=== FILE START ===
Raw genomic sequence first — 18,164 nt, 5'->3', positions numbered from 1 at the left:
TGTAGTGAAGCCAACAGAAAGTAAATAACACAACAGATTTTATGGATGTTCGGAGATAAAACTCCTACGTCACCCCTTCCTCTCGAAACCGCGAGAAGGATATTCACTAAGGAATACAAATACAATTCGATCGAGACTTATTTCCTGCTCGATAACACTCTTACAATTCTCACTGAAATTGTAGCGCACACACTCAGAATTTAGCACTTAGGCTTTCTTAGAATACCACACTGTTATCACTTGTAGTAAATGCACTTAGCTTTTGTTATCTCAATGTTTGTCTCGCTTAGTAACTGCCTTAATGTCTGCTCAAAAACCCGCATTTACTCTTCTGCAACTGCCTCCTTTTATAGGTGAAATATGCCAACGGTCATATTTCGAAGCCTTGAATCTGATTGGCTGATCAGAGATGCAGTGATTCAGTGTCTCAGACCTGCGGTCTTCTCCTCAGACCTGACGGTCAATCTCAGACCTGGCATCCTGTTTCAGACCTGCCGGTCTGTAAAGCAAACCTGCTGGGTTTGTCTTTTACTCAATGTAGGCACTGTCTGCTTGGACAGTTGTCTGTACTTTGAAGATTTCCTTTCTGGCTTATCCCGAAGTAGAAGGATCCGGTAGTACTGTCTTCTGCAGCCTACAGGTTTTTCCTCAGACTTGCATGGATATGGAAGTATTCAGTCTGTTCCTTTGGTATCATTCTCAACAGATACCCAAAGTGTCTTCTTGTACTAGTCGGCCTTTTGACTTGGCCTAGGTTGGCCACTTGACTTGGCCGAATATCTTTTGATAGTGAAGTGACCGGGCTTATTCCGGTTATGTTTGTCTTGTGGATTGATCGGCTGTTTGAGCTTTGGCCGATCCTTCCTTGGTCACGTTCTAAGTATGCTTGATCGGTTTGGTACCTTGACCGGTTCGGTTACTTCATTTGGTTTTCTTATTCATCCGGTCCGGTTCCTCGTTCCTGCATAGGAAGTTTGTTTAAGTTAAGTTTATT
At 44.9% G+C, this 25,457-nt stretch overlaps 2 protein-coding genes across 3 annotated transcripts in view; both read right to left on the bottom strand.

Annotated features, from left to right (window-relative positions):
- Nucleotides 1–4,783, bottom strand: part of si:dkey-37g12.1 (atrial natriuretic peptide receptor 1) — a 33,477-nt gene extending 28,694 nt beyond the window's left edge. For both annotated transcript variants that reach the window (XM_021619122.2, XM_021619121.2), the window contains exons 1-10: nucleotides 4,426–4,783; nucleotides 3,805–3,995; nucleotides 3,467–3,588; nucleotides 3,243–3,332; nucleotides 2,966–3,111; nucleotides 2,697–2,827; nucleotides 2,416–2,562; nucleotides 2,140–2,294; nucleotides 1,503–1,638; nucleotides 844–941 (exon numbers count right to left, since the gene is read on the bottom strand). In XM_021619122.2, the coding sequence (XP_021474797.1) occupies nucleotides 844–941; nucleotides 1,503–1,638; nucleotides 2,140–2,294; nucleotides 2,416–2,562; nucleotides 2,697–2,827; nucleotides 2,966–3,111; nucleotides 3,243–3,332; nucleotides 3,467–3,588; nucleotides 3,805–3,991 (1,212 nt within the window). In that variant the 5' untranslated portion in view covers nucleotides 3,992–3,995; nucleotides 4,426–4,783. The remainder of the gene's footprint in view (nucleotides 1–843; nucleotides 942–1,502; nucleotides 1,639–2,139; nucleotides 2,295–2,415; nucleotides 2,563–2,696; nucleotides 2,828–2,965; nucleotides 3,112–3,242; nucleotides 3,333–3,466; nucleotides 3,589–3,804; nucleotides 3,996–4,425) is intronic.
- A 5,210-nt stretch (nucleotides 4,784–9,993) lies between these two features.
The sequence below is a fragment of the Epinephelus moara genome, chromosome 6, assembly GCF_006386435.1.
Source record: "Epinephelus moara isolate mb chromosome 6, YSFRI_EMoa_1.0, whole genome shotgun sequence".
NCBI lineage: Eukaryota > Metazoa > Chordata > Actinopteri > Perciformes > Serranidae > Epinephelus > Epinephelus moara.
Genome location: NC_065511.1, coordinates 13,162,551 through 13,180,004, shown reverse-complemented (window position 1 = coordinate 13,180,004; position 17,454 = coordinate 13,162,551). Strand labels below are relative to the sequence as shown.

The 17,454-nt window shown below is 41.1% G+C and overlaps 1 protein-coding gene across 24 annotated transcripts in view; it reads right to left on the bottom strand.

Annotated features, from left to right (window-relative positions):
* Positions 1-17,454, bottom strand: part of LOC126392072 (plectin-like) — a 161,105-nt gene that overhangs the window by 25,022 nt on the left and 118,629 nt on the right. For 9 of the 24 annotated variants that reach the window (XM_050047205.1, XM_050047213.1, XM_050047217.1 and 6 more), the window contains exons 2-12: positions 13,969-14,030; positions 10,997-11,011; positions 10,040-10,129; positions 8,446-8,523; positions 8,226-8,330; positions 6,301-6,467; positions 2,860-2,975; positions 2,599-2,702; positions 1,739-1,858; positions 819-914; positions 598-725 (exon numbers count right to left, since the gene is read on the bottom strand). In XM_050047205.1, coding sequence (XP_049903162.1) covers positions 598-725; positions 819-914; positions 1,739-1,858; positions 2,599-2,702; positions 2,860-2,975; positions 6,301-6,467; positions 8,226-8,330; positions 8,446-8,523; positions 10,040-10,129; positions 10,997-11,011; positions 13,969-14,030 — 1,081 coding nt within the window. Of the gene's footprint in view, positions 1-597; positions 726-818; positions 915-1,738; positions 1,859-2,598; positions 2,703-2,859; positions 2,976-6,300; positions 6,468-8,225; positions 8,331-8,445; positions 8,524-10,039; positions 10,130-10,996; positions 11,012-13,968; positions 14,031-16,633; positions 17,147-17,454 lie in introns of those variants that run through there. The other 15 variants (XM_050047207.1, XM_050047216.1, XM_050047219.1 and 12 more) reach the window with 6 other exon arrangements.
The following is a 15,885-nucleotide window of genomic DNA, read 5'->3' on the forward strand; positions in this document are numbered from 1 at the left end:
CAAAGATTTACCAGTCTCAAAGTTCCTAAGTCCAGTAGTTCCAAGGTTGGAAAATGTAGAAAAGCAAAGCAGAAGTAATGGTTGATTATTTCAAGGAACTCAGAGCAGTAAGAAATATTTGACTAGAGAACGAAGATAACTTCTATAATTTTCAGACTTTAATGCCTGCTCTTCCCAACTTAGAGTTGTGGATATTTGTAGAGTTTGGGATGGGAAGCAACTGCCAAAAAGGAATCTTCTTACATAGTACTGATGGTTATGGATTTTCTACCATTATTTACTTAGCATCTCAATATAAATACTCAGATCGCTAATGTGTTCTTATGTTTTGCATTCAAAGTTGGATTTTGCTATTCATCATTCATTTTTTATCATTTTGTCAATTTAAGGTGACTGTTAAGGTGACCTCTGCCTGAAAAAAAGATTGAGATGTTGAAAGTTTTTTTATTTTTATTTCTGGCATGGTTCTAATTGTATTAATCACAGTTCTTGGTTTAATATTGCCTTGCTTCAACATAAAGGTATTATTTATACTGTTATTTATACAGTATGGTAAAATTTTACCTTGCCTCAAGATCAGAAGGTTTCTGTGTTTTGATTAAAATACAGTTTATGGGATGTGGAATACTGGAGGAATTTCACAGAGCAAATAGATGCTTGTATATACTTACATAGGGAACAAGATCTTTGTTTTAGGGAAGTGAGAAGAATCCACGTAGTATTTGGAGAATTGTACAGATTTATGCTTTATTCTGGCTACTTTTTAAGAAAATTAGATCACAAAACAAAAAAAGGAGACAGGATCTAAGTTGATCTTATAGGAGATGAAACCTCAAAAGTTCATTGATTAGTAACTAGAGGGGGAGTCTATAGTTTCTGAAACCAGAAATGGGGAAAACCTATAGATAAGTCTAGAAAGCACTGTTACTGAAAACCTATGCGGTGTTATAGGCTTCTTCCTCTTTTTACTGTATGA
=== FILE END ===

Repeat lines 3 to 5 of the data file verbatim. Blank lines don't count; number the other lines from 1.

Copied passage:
At 44.9% G+C, this 25,457-nt stretch overlaps 2 protein-coding genes across 3 annotated transcripts in view; both read right to left on the bottom strand.

Annotated features, from left to right (window-relative positions):
- Nucleotides 1–4,783, bottom strand: part of si:dkey-37g12.1 (atrial natriuretic peptide receptor 1) — a 33,477-nt gene extending 28,694 nt beyond the window's left edge. For both annotated transcript variants that reach the window (XM_021619122.2, XM_021619121.2), the window contains exons 1-10: nucleotides 4,426–4,783; nucleotides 3,805–3,995; nucleotides 3,467–3,588; nucleotides 3,243–3,332; nucleotides 2,966–3,111; nucleotides 2,697–2,827; nucleotides 2,416–2,562; nucleotides 2,140–2,294; nucleotides 1,503–1,638; nucleotides 844–941 (exon numbers count right to left, since the gene is read on the bottom strand). In XM_021619122.2, the coding sequence (XP_021474797.1) occupies nucleotides 844–941; nucleotides 1,503–1,638; nucleotides 2,140–2,294; nucleotides 2,416–2,562; nucleotides 2,697–2,827; nucleotides 2,966–3,111; nucleotides 3,243–3,332; nucleotides 3,467–3,588; nucleotides 3,805–3,991 (1,212 nt within the window). In that variant the 5' untranslated portion in view covers nucleotides 3,992–3,995; nucleotides 4,426–4,783. The remainder of the gene's footprint in view (nucleotides 1–843; nucleotides 942–1,502; nucleotides 1,639–2,139; nucleotides 2,295–2,415; nucleotides 2,563–2,696; nucleotides 2,828–2,965; nucleotides 3,112–3,242; nucleotides 3,333–3,466; nucleotides 3,589–3,804; nucleotides 3,996–4,425) is intronic.